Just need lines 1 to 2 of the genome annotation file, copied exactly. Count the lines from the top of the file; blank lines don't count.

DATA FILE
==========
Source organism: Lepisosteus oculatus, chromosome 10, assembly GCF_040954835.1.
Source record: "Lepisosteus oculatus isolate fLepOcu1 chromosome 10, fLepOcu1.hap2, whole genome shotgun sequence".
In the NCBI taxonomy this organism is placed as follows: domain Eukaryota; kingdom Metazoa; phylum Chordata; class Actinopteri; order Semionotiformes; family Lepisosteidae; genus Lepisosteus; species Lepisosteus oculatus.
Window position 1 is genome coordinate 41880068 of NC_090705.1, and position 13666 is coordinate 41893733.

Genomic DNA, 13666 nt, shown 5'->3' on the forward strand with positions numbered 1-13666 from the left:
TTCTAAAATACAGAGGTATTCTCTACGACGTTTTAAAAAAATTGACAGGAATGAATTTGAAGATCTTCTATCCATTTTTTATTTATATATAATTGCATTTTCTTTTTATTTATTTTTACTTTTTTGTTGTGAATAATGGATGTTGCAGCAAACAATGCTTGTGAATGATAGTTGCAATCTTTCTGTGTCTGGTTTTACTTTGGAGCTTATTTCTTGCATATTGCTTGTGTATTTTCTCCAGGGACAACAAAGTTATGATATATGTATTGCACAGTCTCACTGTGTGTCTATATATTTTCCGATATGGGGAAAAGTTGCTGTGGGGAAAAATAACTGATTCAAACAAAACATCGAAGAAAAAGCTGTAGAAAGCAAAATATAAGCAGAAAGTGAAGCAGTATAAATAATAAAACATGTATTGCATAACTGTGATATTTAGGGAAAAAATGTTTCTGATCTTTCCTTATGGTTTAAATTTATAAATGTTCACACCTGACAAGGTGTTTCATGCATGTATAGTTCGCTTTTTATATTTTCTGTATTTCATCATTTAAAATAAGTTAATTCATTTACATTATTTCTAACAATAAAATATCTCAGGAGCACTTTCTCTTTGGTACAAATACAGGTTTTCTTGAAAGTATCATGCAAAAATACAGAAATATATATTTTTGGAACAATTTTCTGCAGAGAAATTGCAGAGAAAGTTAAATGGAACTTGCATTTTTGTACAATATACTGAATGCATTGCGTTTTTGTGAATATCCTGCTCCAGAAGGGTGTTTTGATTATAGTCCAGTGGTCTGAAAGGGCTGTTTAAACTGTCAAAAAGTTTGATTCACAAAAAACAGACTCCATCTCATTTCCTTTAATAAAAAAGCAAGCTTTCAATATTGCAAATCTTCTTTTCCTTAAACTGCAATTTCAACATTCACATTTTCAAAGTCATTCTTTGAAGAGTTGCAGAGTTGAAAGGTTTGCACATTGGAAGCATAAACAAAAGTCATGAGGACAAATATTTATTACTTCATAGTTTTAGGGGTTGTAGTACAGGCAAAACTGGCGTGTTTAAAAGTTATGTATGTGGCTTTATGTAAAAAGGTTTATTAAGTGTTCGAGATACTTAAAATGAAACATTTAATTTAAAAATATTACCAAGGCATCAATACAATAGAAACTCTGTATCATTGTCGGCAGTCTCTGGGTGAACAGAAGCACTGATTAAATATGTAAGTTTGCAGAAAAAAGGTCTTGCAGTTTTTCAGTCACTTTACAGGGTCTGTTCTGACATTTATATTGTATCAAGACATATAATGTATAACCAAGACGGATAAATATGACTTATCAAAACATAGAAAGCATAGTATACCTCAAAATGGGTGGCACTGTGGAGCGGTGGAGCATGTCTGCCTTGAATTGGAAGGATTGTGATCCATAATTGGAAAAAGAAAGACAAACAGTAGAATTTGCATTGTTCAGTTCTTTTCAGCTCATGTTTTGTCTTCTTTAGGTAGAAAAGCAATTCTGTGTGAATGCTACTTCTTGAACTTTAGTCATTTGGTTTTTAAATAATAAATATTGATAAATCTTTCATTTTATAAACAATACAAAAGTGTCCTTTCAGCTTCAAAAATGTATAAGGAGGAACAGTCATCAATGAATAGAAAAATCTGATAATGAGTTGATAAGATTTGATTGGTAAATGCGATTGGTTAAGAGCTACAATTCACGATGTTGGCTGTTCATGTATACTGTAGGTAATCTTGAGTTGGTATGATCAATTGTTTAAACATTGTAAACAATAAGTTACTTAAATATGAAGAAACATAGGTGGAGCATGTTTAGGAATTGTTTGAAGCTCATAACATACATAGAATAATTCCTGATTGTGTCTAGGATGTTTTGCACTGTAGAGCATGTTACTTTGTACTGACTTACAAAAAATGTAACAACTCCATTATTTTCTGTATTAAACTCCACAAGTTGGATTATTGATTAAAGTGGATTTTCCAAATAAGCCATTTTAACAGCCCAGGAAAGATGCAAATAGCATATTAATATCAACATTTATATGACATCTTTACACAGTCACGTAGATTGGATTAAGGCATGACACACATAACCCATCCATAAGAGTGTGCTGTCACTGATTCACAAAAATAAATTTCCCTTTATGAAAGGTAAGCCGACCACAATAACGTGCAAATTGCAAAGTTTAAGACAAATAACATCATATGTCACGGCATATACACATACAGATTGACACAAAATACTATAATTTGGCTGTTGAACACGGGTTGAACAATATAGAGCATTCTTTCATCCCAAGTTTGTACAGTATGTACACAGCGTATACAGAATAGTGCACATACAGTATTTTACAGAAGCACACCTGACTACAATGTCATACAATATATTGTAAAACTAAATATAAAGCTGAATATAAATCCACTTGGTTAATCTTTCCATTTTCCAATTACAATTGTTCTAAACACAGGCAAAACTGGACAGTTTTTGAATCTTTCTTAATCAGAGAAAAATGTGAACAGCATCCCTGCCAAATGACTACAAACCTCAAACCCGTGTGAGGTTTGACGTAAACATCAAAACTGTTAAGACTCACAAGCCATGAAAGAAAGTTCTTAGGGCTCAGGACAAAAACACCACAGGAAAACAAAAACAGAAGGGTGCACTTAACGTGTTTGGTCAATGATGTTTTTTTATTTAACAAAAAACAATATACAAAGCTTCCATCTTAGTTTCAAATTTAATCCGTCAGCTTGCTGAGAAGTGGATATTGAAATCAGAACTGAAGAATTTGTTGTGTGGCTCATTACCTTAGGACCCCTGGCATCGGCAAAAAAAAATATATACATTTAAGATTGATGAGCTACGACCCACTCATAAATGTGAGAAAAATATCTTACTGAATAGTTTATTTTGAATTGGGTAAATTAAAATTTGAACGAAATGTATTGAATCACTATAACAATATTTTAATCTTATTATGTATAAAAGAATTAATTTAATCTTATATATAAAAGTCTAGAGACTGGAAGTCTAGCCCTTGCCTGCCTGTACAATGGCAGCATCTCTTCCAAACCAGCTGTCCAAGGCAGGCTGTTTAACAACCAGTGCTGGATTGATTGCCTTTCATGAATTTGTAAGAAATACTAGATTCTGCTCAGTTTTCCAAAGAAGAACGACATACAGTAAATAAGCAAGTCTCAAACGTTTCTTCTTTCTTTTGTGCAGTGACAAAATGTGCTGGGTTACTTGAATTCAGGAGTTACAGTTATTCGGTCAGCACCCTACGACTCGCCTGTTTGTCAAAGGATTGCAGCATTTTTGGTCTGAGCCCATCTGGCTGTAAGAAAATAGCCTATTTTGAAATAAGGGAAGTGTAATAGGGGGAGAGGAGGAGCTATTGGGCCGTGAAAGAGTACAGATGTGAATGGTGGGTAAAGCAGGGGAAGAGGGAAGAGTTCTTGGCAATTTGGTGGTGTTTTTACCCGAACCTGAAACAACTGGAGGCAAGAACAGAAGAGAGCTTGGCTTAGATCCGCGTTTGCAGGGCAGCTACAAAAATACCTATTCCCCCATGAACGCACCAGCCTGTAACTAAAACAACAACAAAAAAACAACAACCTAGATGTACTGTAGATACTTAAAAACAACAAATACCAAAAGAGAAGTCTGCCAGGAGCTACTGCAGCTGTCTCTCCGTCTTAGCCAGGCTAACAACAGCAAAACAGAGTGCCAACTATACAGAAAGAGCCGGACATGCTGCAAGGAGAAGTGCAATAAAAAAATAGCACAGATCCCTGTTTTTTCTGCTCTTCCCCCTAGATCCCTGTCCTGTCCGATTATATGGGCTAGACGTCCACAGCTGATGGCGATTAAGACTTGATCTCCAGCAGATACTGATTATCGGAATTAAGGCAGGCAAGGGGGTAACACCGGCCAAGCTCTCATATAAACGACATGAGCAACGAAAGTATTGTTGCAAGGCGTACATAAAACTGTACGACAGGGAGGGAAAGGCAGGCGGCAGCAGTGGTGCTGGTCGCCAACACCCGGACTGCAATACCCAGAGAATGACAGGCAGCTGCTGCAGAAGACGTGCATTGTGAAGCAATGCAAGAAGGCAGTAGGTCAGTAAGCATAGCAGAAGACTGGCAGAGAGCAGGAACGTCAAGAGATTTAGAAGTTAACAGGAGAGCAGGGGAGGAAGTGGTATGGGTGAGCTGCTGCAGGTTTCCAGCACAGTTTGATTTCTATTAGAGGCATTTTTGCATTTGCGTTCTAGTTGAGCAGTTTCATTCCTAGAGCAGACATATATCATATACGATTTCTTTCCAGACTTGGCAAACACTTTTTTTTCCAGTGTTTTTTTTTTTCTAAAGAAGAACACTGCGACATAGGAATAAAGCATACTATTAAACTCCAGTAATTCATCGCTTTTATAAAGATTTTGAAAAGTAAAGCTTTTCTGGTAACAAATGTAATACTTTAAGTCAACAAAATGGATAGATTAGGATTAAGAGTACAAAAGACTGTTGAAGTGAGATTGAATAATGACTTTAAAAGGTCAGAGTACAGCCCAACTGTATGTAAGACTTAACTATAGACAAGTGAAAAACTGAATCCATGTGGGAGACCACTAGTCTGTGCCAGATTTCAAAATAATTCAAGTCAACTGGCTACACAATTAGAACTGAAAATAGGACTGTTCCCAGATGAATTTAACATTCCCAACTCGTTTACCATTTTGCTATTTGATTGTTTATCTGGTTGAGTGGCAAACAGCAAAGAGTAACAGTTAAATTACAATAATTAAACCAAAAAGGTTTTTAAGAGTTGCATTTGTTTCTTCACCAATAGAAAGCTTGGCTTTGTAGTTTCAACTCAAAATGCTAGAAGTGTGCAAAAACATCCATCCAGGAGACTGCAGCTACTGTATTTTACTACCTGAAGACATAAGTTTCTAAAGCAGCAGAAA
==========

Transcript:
Source organism: Lepisosteus oculatus, chromosome 10, assembly GCF_040954835.1.
Source record: "Lepisosteus oculatus isolate fLepOcu1 chromosome 10, fLepOcu1.hap2, whole genome shotgun sequence".